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Sunday, April 11, 2010

Poland Mourns After President is Killed

The Wall Street Journal

WARSAW—Cities across Poland fell silent for two minutes Sunday afternoon as the country remembered President Lech Kaczynski and the dozens of other top officials who were killed in a plane crash in Russia Saturday.

As memorial services were held around Poland, the nation was in shock and mourning. At noon (6 a.m. ET), just before the two-minute memorial, thousands of bells and sirens rung out to commemorate the dead.

Poles filled the streets of the capital, bringing red and white flowers to the presidential palace and other official locations. A sea of candles at the gates of the presidential palace in Warsaw's Old Town poured out into the street, which has been packed with mourners since early Saturday. Thousands of people faced unusually heavy traffic Sunday as they tried to reach the palace to pay their respects to the late president.

Mr. Kaczynski's body arrived in Warsaw later in the afternoon and was driven in a cortege from the airport through the capital's city center and the narrow streets of its Old Town before arriving at the presidential palace, which served not only as Mr. Kaczynski's official residence, but also as his private home.

Mr. Kaczynski, his wife and 94 others in a high-level delegation were killed Saturday when their plane crashed on landing outside the western Russian city of Smolensk, officials said. Russian state television reported that the Tupolev-154 jet crashed about a kilometer short of the runway on its second attempt to land in heavy fog at the Smolensk-Severnyi military airport, shortly before 11 a.m. Moscow time.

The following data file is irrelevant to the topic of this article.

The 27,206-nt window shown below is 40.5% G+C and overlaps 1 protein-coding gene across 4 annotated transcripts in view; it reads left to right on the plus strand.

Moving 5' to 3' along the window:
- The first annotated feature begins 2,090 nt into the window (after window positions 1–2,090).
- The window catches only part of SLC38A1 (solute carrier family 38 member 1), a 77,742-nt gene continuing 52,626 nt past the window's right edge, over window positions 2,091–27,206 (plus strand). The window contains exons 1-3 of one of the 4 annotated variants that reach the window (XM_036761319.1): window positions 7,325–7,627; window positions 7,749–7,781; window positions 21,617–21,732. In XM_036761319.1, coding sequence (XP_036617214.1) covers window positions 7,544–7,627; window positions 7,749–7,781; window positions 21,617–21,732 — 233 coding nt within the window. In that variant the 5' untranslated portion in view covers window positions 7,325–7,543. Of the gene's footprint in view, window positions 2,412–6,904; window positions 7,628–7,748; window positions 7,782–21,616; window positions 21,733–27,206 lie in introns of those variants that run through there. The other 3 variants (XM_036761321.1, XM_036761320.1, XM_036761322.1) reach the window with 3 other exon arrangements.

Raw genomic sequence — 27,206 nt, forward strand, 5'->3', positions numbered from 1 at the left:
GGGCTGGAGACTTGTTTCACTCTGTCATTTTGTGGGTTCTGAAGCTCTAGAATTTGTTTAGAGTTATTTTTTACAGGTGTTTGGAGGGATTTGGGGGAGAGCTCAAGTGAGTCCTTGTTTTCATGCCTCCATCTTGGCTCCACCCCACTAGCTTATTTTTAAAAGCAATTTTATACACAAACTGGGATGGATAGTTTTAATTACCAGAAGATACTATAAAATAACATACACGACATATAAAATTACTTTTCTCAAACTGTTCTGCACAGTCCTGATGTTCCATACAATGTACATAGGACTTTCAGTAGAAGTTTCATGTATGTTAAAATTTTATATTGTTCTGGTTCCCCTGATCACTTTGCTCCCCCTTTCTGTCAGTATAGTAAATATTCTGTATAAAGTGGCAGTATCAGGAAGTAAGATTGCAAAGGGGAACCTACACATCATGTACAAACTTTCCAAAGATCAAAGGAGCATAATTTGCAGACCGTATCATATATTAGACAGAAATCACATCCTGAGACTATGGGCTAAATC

Russian officials had initially said 97 people were killed but later revised the figure to 96.

"We still cannot fully understand the scope of this tragedy and what it means for us in the future," Foreign Ministry spokesman Piotr Pszkowski said. "Nothing like this has ever happened in Poland."

Polish Prime Minister Donald Tusk on Saturday called an emergency meeting of the cabinet before flying to Smolensk, where he and his Russian counterpart Vladimir Putin paid their respects at the crash site. Mr. Putin laid flowers on Mr. Kaczynski's coffin as an honor guard prepared to load it for the trip to Warsaw.
Journal Community

The government is working normally, according to the prime minister, as are the organizations and military commands whose leaders perished in the crash, with their deputies temporarily taking over their duties.

Poland's Health Minister arrived at a Moscow morgue late Sunday to prepare for the grim task of identifying the bodies, including that of Mr. Kaczynski's wife. Charter flights from Warsaw were expected late Sunday in Moscow bringing relatives of the victims. Officials said 14 of the dead were identified by documents, and 10 by physical characteristics. The rest of the 96 dead will require more complex techniques, such as DNA, officials said. "It's not always possible to identify them visually," Vyacheslav Zhurov, Moscow's chief medical examiner said. Relatives are expected at the morgue early Monday for identification, officials said.

A joint Polish-Russian team of investigators were preparing to examine the contents of the black boxes from the Tupolev-154 jet. Alexander Bastrykin, head of Russia's Investigative Committee, told Mr. Putin Sunday that the preliminary analysis from the black boxes showed no sign of mechanical problems with the plane. "The pilot was informed about the difficult weather conditions but nevertheless made the decision to land," Mr. Bastrykin said.

Polish officials haven't commented publicly on the possible cause of the crash, while their Russian counterparts have pointed to crew error as the likely cause. The plane crashed short of the runway in heavy fog after controllers told the pilot to divert to Moscow or Minsk, Russian officials said.